Home > Research > Research Highlights > Distributed Algorithms in Wireless Ad-Hoc Networks
Distributed Algorithms in Wireless Ad-Hoc Networks

Introduction:

Smartphones and smartpads are everywhere. They connect people together and let people surf the Internet anywhere anytime via wireless access points. Research on wireless communication is therefore timely and important. In this project, we consider a special kind of wireless networks – wireless ad-hoc networks (WAHNs). They are so called because they do not have a pre-defined infrastructure (like cellular base stations or WIFI access points). Instead, the wireless devices have to "discover" each other in a peer-to-peer fashion and then they can communicate. The study of WAHNs is meaningful because building an infrastructure can be expensive or impossible in emergency situations. Figure 1 gives a WAHN example composed by smartphones and laptops. Since a WAHN does not have commanding centralized processor, it has to rely on distributed algorithms.

Figure 1: A wireless ad-hoc network (WAHN) example: (1) no centralized administration; (2) nodes have limited transmission range; and (3) nodes act as routers.

Research Problems:

Problem 1 – Sorting in WAHNs. Sorting is one of the most fundamental tasks in computer science. Surprisingly, little is known about sorting in wireless networks, let alone WAHNs. In this problem, each processor (node) stores an item, and each node wants to know the rank of its own item in the sorted list of all the items. An illustrating example for Problem 1 is shown in Figure 2. A naive method to solve this problem is to let a selected node (called sink) collect all the items from all the other nodes and then apply one of the classical sorting algorithms. Unfortunately, this method incurs lots of message transmissions which consume energy. Since the nodes near the sink will deplete their energy significantly faster than the nodes farther away, the network might soon become disconnected.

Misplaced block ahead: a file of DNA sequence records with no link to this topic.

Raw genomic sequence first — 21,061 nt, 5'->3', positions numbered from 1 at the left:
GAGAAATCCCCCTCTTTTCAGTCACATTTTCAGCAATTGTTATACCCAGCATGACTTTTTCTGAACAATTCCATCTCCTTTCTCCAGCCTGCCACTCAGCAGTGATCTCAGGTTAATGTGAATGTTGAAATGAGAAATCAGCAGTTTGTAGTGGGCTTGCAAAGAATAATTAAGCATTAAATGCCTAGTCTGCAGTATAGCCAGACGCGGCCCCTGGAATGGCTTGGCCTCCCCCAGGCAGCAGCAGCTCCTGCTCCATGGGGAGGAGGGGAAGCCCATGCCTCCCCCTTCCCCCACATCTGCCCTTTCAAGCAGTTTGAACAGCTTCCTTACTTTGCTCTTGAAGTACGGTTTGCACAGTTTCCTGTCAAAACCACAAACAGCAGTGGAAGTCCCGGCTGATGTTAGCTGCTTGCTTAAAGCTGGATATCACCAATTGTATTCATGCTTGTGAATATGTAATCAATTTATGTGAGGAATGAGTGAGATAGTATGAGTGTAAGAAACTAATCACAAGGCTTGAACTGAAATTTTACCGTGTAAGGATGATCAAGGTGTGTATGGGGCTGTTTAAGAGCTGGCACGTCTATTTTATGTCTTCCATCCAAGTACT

Figure 2: An illustrating example for distributed sorting in WAHN: (1) the item under each node means its stored value; and (2) each node wants to know its rank in the sorted list of all the items.

Problem 2 – Multi-Message Broadcasting in WAHNs. Multi-message broadcast is a fundamental communication primitive in networks, which is to disseminate k pieces of information stored in k arbitrary nodes to the entire network (with n nodes) with the fewest timeslots. Figure 3 shows an example for this problem (k=2). The multi-message broadcast problem generalizes two well-known problems – broadcast (k = 1) and gossip (k = n). Previous work mostly assumed a radio network model which is overly simplified. We would like to design efficient distributed algorithms with good approximation ratios (i.e., the number of timeslots used is not too much worse than the optimal) while adopting a network model that is closer to the reality.

Figure 3: An illustrating example for multi-message broadcasting: the laptop and the smartphone need to disseminate their stored items (10, 18) to the entire network.